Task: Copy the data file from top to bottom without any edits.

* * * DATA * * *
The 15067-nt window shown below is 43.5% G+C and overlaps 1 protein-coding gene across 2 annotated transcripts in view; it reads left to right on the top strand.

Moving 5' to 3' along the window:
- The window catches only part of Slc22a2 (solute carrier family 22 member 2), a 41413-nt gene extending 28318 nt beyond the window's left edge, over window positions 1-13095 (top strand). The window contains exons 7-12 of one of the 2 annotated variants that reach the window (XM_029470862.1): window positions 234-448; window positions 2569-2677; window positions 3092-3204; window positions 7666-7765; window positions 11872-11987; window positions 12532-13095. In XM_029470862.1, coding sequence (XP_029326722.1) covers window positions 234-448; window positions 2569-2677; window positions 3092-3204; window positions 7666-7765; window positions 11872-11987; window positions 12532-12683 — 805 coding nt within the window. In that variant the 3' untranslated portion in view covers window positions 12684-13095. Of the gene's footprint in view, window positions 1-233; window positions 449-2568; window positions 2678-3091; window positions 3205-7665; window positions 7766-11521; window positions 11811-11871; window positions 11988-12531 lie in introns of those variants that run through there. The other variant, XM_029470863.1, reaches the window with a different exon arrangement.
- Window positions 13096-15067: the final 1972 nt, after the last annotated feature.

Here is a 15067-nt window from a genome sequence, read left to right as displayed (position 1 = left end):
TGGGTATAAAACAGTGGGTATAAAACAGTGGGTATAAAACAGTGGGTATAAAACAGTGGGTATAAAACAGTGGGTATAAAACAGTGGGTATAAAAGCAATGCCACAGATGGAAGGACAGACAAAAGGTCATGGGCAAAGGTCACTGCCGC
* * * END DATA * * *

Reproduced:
The 15067-nt window shown below is 43.5% G+C and overlaps 1 protein-coding gene across 2 annotated transcripts in view; it reads left to right on the top strand.

Moving 5' to 3' along the window:
- The window catches only part of Slc22a2 (solute carrier family 22 member 2), a 41413-nt gene extending 28318 nt beyond the window's left edge, over window positions 1-13095 (top strand). The window contains exons 7-12 of one of the 2 annotated variants that reach the window (XM_029470862.1): window positions 234-448; window positions 2569-2677; window positions 3092-3204; window positions 7666-7765; window positions 11872-11987; window positions 12532-13095. In XM_029470862.1, coding sequence (XP_029326722.1) covers window positions 234-448; window positions 2569-2677; window positions 3092-3204; window positions 7666-7765; window positions 11872-11987; window positions 12532-12683 — 805 coding nt within the window. In that variant the 3' untranslated portion in view covers window positions 12684-13095. Of the gene's footprint in view, window positions 1-233; window positions 449-2568; window positions 2678-3091; window positions 3205-7665; window positions 7766-11521; window positions 11811-11871; window positions 11988-12531 lie in introns of those variants that run through there. The other variant, XM_029470863.1, reaches the window with a different exon arrangement.
- Window positions 13096-15067: the final 1972 nt, after the last annotated feature.

Here is a 15067-nt window from a genome sequence, read left to right as displayed (position 1 = left end):
TGGGTATAAAACAGTGGGTATAAAACAGTGGGTATAAAACAGTGGGTATAAAACAGTGGGTATAAAACAGTGGGTATAAAACAGTGGGTATAAAAGCAATGCCACAGATGGAAGGACAGACAAAAGGTCATGGGCAAAGGTCACTGCCGC